by Matthew Lowe, Film Production, 2013
As the NBA and NHL seasons are coming to a close, the pro sports industry will be afforded a breather before the next NFL season kicks off in early September. With baseball as the only member of the “big four” major professional sports leagues currently active this summer, the summer months are, as per tradition, a time of decreased activity in American professional sports.
Most relieved of all professionals in the industry is the changeover crew of the Staples Center in Los Angeles. If you blinked, you might have missed it, but mid May was the busiest time in American history for a sports arena. The Staples Center, which plays host to four pro sports teams (the NBA’s Los Angeles Lakers, Los Angeles Clippers, the NHL’s Los Angeles Kings, and the WNBA’s Los Angeles Sparks), experienced the highest frequency changeover ever, at one point hosting six games in a period of four days.
Although the arena has been the home to these teams for decades, this situation has never arisen before, as the Kings and Clippers have not been serious playoff contenders until the past two seasons. This year, with the Kings in the Stanley Cup, and the Lakers and Clippers reaching the NBA Playoffs, the Staples Center changeover crew was charged with the monumental task of converting the one million square foot arena from hockey ice to basketball hardwood… on the same day. According to the Associated Press, the changeover crew at the Staples Center needs a minimum of 2 hours and 15 minutes to convert the stadium floor; this doesn’t include cleaning the hundreds of boxes (168) and tens of thousands of seats (18,118).
One might think it would make more sense to just build a separate arena to house one of the teams and avoid the potential for these headache-inducing situations for the Staples Center management team. However, when you consider the cost of a modern stadium for a major sports market like Los Angeles, you are looking at a minimum of $500 million to replicate a building like the Staples Center. And even for a city like Los Angeles, that’s not pocket change.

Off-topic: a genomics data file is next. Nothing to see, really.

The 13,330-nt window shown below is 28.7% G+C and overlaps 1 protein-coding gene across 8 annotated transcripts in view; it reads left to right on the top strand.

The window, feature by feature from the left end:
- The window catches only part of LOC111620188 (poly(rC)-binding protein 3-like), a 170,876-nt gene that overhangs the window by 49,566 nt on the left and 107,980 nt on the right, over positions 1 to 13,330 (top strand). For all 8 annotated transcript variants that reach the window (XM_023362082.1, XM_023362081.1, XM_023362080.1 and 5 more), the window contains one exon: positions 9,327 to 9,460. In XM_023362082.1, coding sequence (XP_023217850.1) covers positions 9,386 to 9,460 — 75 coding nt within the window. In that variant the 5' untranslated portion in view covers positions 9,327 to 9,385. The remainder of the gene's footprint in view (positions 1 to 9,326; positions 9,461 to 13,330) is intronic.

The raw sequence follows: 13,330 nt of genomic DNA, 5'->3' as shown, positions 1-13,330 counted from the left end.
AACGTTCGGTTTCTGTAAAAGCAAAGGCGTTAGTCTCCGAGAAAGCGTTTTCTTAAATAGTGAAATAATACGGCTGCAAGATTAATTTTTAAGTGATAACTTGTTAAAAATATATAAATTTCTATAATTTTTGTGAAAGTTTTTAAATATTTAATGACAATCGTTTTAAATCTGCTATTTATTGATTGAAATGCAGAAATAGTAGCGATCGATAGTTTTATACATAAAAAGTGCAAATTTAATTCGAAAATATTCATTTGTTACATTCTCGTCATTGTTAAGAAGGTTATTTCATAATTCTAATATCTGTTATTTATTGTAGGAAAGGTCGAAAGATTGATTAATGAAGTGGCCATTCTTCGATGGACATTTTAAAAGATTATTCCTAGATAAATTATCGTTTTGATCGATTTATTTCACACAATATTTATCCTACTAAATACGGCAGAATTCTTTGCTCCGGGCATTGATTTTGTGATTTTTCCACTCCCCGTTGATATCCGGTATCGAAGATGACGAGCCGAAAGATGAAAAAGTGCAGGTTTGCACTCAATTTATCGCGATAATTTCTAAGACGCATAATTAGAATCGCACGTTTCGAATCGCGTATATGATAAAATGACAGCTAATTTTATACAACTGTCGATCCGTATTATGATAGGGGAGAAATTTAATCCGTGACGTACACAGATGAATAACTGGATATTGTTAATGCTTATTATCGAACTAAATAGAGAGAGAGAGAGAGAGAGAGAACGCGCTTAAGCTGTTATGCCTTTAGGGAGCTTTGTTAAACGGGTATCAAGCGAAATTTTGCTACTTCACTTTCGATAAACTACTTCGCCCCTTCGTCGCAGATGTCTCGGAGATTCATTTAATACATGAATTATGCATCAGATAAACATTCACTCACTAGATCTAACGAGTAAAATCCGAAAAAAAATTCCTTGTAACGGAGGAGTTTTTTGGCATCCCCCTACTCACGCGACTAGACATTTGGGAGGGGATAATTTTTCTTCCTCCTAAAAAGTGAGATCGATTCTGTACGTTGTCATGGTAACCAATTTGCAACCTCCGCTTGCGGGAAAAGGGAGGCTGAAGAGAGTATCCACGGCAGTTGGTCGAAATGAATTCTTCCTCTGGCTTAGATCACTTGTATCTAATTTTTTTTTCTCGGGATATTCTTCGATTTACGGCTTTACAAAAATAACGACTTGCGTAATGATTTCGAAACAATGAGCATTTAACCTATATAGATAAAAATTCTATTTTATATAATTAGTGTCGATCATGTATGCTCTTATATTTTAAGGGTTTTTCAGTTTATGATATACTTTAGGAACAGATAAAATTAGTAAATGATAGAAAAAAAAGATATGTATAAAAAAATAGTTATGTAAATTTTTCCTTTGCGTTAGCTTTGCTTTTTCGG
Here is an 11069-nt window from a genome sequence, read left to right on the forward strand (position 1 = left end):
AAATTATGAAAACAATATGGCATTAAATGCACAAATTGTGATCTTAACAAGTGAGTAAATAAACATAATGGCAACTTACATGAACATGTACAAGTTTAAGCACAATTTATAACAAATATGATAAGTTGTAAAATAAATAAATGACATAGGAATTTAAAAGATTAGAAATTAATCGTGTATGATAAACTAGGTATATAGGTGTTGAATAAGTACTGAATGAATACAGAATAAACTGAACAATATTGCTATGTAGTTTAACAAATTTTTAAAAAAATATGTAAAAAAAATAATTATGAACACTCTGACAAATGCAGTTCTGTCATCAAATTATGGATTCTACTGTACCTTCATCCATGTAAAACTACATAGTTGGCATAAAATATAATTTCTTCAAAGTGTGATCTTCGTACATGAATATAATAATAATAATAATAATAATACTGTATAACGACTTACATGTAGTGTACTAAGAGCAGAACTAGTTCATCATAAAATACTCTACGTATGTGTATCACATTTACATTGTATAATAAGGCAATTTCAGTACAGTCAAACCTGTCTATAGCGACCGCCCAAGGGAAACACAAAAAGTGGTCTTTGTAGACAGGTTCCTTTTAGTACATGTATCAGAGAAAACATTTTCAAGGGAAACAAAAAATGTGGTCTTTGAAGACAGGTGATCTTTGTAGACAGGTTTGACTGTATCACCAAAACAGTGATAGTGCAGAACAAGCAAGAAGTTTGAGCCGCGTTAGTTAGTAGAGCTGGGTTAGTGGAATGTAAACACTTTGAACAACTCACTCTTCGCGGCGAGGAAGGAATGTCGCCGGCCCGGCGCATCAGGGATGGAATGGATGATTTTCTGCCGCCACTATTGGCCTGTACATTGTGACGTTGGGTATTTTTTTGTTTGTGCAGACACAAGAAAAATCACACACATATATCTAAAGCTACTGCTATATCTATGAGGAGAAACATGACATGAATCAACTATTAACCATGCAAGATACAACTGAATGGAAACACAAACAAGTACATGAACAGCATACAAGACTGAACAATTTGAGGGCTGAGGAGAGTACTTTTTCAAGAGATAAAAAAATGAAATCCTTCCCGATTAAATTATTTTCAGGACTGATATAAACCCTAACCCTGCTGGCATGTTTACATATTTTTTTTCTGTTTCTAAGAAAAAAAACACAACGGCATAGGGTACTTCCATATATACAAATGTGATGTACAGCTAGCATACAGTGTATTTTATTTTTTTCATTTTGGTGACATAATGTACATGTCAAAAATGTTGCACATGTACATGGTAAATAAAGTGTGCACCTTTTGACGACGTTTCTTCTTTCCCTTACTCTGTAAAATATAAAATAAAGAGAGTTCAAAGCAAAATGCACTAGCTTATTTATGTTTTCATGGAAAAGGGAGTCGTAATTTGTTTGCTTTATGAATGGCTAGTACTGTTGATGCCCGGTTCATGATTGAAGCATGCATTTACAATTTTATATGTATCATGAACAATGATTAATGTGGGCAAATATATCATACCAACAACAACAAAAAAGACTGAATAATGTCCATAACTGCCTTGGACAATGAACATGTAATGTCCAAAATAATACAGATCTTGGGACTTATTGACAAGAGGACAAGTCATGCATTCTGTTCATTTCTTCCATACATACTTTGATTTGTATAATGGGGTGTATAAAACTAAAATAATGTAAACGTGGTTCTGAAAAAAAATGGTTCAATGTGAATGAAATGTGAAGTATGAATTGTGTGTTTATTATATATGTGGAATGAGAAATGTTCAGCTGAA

Despite the high cost of changeovers, the sports industry, with the exception of MLB, is leaning toward the trend of shared venues. Major League Soccer, the nation’s fastest growing professional sports league, has been able to support its explosive growth with a business model that places new teams in previously constructed stadiums (leaving it up to the individual organization and host city to determine if constructing an MLS designated stadium is financially beneficial for the team). Of the six teams that have joined the MLS in the past five years, only the Philadelphia Union has constructed its own stadium. Many teams share or have found a preexisting venue to host their matches.
by Courtney Swift, Broadcast Journalism, 2013
The possibility of a Triple Crown Winner for the 144th running of the Belmont Stakes has captured the attention of the world after I’ll Have Another staged two come-from-behind wins in the Kentucky Derby and Preakness. National and international media outlets have been giving increasing attention to the sport of horseracing across the globe.
I’ll Have Another’s surprise run has peaked the interest of not just the casual horse racing fan, but the casual sports fan. The business of horse racing is now better positioned to take advantage of marketing the Triple Crown.